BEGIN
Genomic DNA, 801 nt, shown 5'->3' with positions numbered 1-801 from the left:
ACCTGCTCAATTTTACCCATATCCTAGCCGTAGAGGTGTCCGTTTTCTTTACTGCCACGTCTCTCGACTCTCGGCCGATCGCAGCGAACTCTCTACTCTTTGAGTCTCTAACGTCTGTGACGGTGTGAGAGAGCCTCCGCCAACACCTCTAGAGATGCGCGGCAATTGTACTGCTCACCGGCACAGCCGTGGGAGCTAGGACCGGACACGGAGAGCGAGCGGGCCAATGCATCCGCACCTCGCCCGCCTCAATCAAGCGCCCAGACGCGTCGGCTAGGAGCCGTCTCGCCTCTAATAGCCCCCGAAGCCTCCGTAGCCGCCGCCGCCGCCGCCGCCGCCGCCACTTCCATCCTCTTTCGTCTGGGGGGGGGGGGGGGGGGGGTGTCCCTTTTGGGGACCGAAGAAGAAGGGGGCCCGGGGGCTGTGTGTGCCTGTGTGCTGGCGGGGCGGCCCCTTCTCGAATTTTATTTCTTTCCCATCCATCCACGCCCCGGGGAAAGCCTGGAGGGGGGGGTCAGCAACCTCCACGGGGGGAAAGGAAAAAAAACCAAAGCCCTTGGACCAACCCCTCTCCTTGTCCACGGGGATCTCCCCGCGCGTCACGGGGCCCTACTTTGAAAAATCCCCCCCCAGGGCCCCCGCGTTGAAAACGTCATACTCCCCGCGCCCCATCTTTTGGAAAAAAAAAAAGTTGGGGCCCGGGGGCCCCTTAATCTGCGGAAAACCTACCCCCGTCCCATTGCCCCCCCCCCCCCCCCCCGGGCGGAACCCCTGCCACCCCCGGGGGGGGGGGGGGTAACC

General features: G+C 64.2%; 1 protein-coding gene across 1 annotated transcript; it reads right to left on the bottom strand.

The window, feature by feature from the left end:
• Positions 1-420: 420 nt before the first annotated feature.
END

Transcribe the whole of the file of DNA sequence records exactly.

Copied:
Genomic DNA, 801 nt, shown 5'->3' with positions numbered 1-801 from the left:
ACCTGCTCAATTTTACCCATATCCTAGCCGTAGAGGTGTCCGTTTTCTTTACTGCCACGTCTCTCGACTCTCGGCCGATCGCAGCGAACTCTCTACTCTTTGAGTCTCTAACGTCTGTGACGGTGTGAGAGAGCCTCCGCCAACACCTCTAGAGATGCGCGGCAATTGTACTGCTCACCGGCACAGCCGTGGGAGCTAGGACCGGACACGGAGAGCGAGCGGGCCAATGCATCCGCACCTCGCCCGCCTCAATCAAGCGCCCAGACGCGTCGGCTAGGAGCCGTCTCGCCTCTAATAGCCCCCGAAGCCTCCGTAGCCGCCGCCGCCGCCGCCGCCGCCGCCACTTCCATCCTCTTTCGTCTGGGGGGGGGGGGGGGGGGGGTGTCCCTTTTGGGGACCGAAGAAGAAGGGGGCCCGGGGGCTGTGTGTGCCTGTGTGCTGGCGGGGCGGCCCCTTCTCGAATTTTATTTCTTTCCCATCCATCCACGCCCCGGGGAAAGCCTGGAGGGGGGGGTCAGCAACCTCCACGGGGGGAAAGGAAAAAAAACCAAAGCCCTTGGACCAACCCCTCTCCTTGTCCACGGGGATCTCCCCGCGCGTCACGGGGCCCTACTTTGAAAAATCCCCCCCCAGGGCCCCCGCGTTGAAAACGTCATACTCCCCGCGCCCCATCTTTTGGAAAAAAAAAAAGTTGGGGCCCGGGGGCCCCTTAATCTGCGGAAAACCTACCCCCGTCCCATTGCCCCCCCCCCCCCCCCCCGGGCGGAACCCCTGCCACCCCCGGGGGGGGGGGGGGTAACC

General features: G+C 64.2%; 1 protein-coding gene across 1 annotated transcript; it reads right to left on the bottom strand.

The window, feature by feature from the left end:
• Positions 1-420: 420 nt before the first annotated feature.